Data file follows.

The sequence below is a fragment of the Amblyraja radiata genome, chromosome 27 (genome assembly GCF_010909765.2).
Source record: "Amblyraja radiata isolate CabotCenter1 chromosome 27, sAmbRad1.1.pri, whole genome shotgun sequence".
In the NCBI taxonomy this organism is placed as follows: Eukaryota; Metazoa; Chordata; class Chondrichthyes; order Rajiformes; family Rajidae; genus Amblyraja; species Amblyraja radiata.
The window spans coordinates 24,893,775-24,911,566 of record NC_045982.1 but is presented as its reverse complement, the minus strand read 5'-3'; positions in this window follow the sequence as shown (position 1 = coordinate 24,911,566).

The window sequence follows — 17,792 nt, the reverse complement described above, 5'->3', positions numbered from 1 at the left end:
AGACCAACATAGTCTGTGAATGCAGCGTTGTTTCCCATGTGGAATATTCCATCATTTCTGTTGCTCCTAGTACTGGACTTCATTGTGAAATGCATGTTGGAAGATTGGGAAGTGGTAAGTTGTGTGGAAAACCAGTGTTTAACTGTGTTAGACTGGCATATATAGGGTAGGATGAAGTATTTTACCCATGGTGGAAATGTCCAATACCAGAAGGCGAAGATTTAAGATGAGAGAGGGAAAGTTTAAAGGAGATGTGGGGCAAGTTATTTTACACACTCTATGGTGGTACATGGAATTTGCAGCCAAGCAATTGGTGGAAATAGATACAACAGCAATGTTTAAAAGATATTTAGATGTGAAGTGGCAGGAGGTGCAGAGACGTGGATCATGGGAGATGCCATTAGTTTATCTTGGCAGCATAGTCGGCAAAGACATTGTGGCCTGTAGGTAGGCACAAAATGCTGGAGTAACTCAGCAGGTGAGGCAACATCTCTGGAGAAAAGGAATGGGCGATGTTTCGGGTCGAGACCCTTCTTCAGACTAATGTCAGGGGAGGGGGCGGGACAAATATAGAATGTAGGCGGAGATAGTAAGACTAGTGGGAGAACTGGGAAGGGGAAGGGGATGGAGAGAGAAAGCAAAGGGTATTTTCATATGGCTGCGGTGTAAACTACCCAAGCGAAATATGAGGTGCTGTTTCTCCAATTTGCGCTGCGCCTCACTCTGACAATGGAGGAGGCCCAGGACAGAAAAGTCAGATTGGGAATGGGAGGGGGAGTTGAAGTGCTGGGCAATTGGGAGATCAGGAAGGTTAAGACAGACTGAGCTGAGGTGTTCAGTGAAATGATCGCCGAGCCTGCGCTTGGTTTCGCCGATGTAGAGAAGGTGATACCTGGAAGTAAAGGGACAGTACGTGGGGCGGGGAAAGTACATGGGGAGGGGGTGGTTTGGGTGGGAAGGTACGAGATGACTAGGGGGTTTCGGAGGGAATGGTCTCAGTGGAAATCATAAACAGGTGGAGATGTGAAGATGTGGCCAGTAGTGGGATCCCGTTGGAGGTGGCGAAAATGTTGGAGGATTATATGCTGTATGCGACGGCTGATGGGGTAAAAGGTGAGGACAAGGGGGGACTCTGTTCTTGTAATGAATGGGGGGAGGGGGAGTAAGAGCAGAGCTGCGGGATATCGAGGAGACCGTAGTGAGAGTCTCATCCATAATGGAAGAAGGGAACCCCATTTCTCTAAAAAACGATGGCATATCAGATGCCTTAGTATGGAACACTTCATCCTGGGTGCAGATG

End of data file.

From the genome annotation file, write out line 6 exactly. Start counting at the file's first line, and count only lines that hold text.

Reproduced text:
AGACCAACATAGTCTGTGAATGCAGCGTTGTTTCCCATGTGGAATATTCCATCATTTCTGTTGCTCCTAGTACTGGACTTCATTGTGAAATGCATGTTGGAAGATTGGGAAGTGGTAAGTTGTGTGGAAAACCAGTGTTTAACTGTGTTAGACTGGCATATATAGGGTAGGATGAAGTATTTTACCCATGGTGGAAATGTCCAATACCAGAAGGCGAAGATTTAAGATGAGAGAGGGAAAGTTTAAAGGAGATGTGGGGCAAGTTATTTTACACACTCTATGGTGGTACATGGAATTTGCAGCCAAGCAATTGGTGGAAATAGATACAACAGCAATGTTTAAAAGATATTTAGATGTGAAGTGGCAGGAGGTGCAGAGACGTGGATCATGGGAGATGCCATTAGTTTATCTTGGCAGCATAGTCGGCAAAGACATTGTGGCCTGTAGGTAGGCACAAAATGCTGGAGTAACTCAGCAGGTGAGGCAACATCTCTGGAGAAAAGGAATGGGCGATGTTTCGGGTCGAGACCCTTCTTCAGACTAATGTCAGGGGAGGGGGCGGGACAAATATAGAATGTAGGCGGAGATAGTAAGACTAGTGGGAGAACTGGGAAGGGGAAGGGGATGGAGAGAGAAAGCAAAGGGTATTTTCATATGGCTGCGGTGTAAACTACCCAAGCGAAATATGAGGTGCTGTTTCTCCAATTTGCGCTGCGCCTCACTCTGACAATGGAGGAGGCCCAGGACAGAAAAGTCAGATTGGGAATGGGAGGGGGAGTTGAAGTGCTGGGCAATTGGGAGATCAGGAAGGTTAAGACAGACTGAGCTGAGGTGTTCAGTGAAATGATCGCCGAGCCTGCGCTTGGTTTCGCCGATGTAGAGAAGGTGATACCTGGAAGTAAAGGGACAGTACGTGGGGCGGGGAAAGTACATGGGGAGGGGGTGGTTTGGGTGGGAAGGTACGAGATGACTAGGGGGTTTCGGAGGGAATGGTCTCAGTGGAAATCATAAACAGGTGGAGATGTGAAGATGTGGCCAGTAGTGGGATCCCGTTGGAGGTGGCGAAAATGTTGGAGGATTATATGCTGTATGCGACGGCTGATGGGGTAAAAGGTGAGGACAAGGGGGGACTCTGTTCTTGTAATGAATGGGGGGAGGGGGAGTAAGAGCAGAGCTGCGGGATATCGAGGAGACCGTAGTGAGAGTCTCATCCATAATGGAAGAAGGGAACCCCATTTCTCTAAAAAACGATGGCATATCAGATGCCTTAGTATGGAACACTTCATCCTGGGTGCAGATG